14.74 | Spring 2009 | Undergraduate

Foundations of Development Policy


Course Meeting Times

Lectures: 2 sessions / week, 1.5 hours / session

Recitations: 1 session / week, 1 hour / session


This course explores the foundations of policy making in developing countries. The goal is to spell out various policy options and to quantify the trade-offs between them. We will study the different facets of human development: education, health, gender, the family, land relations, risk, informal and formal norms and institutions. This is an empirical class. For each topic, we will study several concrete examples chosen from around the world. While studying each of these topics, we will ask: What determines the decisions of poor households in developing countries? What constraints are they subject to? Is there a scope for policy (by government, international organizations, or non-governmental organizations (NGOs))? What policies have been tried out? Have they been successful?


A microeconomics and a statistics course are prerequisites. Examples are 14.01 Principles of Microeconomics and 14.30 Introduction to Statistical Methods in Economics. Econometrics is not a prerequisite for this class, but you will be expected to be willing to familiarize yourself with basic econometric methods. The relevant material will be covered in class and occasionally in the recitation.

Textbooks and Readings

The textbook for this class is Debraj Ray’s Development Economics. However, we will rely mostly on articles. There are many readings for this class. You are not expected to read every single article in detail, but you are expected to understand the methods used by the authors to reach their conclusions. Required readings are starred. Lecture notes will be distributed at each lecture. They are not a substitute for attending the class, but rather a study aid.

Ray, Debraj. Development Economics. Princeton, NJ: Princeton University Press, 1998. ISBN: 9780691017068.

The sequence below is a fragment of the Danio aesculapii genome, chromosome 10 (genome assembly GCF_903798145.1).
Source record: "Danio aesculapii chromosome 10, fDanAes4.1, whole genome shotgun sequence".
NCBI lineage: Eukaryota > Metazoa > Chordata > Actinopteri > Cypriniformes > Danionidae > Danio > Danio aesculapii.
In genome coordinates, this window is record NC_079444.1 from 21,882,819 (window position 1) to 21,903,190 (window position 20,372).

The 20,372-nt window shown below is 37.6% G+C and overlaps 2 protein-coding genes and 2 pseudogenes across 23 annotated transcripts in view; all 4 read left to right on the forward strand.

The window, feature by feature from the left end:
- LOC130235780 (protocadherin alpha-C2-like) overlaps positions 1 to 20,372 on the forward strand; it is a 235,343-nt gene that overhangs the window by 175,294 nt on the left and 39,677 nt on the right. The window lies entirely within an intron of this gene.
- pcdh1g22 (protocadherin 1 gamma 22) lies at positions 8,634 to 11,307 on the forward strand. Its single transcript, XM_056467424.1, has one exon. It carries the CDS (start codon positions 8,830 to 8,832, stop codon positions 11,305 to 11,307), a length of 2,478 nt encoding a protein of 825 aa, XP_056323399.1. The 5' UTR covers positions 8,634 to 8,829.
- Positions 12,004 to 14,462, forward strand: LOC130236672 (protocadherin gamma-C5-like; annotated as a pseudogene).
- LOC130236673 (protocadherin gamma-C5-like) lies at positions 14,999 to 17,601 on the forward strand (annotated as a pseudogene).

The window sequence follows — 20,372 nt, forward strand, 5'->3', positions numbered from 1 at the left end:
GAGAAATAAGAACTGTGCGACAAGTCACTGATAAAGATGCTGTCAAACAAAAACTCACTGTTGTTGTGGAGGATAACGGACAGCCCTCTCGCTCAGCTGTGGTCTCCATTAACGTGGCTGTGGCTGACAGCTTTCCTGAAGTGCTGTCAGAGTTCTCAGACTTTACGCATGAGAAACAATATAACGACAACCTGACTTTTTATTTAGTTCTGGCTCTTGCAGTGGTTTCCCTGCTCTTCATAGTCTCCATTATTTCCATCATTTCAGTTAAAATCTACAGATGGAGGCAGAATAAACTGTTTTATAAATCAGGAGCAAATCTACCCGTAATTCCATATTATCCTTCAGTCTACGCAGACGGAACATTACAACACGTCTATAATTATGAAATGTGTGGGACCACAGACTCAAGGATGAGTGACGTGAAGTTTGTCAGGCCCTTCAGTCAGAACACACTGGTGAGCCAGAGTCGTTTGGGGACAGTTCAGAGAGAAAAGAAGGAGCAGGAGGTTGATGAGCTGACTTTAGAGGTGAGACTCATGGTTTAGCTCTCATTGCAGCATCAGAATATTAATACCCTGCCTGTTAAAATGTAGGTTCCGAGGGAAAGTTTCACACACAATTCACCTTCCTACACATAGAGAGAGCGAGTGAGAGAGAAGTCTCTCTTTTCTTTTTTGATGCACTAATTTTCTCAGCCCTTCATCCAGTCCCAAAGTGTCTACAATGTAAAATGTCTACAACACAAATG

Problem Sets

There will be about one problem set every 2 or 3 lectures (for a total of 6 problem sets), with each one due a week after it is handed out. Problem sets will contain empirical exercises, theory exercises, and written assignments developing a policy idea that will culminate in your class presentation. In the first few recitations, you will learn how to use Stata software to complete these exercises. Problem sets for this class are very important, and somewhat time-consuming.


Students will work in pairs to develop a program proposal throughout the semester that addresses a need or problem in a developing country. Students must identify a problem, research the underlying causes, and come up with a program that may help address the problem. Each group of students is required to present their findings during brief class presentations, approximately 5 minutes long. Class presentations will take place Ses #15 and #16.


This class has two equally weighted exams. There will be a mid-term exam after Ses #12 and a final exam during exam week.


The grade is based on the following activities. Class participation is expected, and will be taken into account in marginal cases (i.e. in the difficult decision between B+ and A).

Problem sets (6) 40%
Mid-term exam 25%
Final exam 25%
Class participation and presentations 10%

Course Info

As Taught In
Spring 2009
Learning Resource Types
Problem Sets
Lecture Notes
Presentation Assignments